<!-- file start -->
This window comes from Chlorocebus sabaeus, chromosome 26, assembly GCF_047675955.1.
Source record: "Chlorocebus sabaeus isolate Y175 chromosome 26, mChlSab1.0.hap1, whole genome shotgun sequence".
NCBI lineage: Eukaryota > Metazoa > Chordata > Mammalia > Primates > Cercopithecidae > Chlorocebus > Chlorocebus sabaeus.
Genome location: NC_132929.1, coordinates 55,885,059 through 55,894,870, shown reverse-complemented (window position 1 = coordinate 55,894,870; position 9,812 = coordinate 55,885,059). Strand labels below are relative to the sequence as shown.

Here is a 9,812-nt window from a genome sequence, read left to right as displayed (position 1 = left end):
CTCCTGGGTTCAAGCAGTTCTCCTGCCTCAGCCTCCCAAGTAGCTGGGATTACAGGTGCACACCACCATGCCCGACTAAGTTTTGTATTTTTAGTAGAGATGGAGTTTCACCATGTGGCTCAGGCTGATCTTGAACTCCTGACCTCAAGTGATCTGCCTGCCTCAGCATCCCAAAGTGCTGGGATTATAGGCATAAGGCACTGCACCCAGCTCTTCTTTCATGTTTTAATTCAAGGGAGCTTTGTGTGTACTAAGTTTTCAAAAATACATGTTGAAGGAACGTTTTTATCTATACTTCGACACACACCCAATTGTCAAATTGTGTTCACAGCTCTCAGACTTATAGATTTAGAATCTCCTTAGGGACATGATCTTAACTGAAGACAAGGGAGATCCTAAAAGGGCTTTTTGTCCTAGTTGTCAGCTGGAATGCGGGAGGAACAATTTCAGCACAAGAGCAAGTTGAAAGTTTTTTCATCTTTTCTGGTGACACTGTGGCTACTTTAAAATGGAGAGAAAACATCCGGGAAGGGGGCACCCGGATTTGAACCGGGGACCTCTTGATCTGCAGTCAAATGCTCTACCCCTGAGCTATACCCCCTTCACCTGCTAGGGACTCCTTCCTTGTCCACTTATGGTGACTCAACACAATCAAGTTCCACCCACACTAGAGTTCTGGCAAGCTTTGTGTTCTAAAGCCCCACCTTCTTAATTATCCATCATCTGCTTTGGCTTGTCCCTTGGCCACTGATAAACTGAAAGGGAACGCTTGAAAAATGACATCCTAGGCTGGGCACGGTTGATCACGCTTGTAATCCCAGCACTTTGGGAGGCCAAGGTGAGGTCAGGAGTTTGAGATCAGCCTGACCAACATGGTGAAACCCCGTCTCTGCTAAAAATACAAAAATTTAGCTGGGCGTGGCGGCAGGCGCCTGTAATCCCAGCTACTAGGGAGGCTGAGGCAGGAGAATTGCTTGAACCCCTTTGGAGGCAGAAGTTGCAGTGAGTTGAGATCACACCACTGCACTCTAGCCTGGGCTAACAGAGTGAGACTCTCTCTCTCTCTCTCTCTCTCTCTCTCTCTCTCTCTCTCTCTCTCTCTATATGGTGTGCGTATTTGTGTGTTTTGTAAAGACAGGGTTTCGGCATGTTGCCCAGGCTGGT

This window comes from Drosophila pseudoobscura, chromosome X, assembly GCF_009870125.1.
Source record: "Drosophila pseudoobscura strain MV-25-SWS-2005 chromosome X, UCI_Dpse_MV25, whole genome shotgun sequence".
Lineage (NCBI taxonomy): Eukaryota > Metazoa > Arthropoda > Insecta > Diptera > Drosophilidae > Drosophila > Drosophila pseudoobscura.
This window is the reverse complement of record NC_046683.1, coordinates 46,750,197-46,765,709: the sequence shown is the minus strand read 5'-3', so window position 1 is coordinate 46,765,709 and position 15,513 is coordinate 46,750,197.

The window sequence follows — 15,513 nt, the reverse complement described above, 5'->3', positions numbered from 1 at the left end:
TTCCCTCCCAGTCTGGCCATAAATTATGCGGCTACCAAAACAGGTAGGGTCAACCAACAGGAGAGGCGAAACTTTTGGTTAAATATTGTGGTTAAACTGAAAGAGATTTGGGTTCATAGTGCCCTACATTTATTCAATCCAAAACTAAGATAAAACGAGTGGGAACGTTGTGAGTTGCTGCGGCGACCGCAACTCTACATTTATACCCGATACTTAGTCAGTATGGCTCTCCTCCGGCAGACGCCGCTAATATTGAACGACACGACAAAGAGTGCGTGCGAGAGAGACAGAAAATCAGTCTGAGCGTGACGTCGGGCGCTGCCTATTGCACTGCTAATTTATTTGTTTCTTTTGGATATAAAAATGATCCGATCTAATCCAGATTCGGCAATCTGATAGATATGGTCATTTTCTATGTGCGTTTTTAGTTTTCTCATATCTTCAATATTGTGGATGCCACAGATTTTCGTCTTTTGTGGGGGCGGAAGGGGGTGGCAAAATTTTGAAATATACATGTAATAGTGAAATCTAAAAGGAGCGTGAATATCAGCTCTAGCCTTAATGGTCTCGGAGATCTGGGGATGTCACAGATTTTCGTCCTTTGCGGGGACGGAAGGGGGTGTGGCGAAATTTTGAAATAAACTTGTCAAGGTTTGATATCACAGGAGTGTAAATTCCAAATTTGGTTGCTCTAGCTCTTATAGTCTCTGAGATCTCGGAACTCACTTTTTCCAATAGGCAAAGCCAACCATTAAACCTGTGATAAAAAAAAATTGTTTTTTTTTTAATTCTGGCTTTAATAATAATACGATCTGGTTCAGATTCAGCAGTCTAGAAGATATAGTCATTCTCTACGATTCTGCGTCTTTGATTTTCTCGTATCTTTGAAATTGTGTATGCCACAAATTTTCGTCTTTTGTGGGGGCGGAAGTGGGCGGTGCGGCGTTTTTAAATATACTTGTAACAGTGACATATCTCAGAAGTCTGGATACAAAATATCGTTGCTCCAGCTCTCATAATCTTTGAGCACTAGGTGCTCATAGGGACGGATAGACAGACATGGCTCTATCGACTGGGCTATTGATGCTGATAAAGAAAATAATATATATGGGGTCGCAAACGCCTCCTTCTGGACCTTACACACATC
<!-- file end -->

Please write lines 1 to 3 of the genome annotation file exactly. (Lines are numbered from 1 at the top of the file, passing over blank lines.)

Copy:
This window comes from Chlorocebus sabaeus, chromosome 26, assembly GCF_047675955.1.
Source record: "Chlorocebus sabaeus isolate Y175 chromosome 26, mChlSab1.0.hap1, whole genome shotgun sequence".
NCBI lineage: Eukaryota > Metazoa > Chordata > Mammalia > Primates > Cercopithecidae > Chlorocebus > Chlorocebus sabaeus.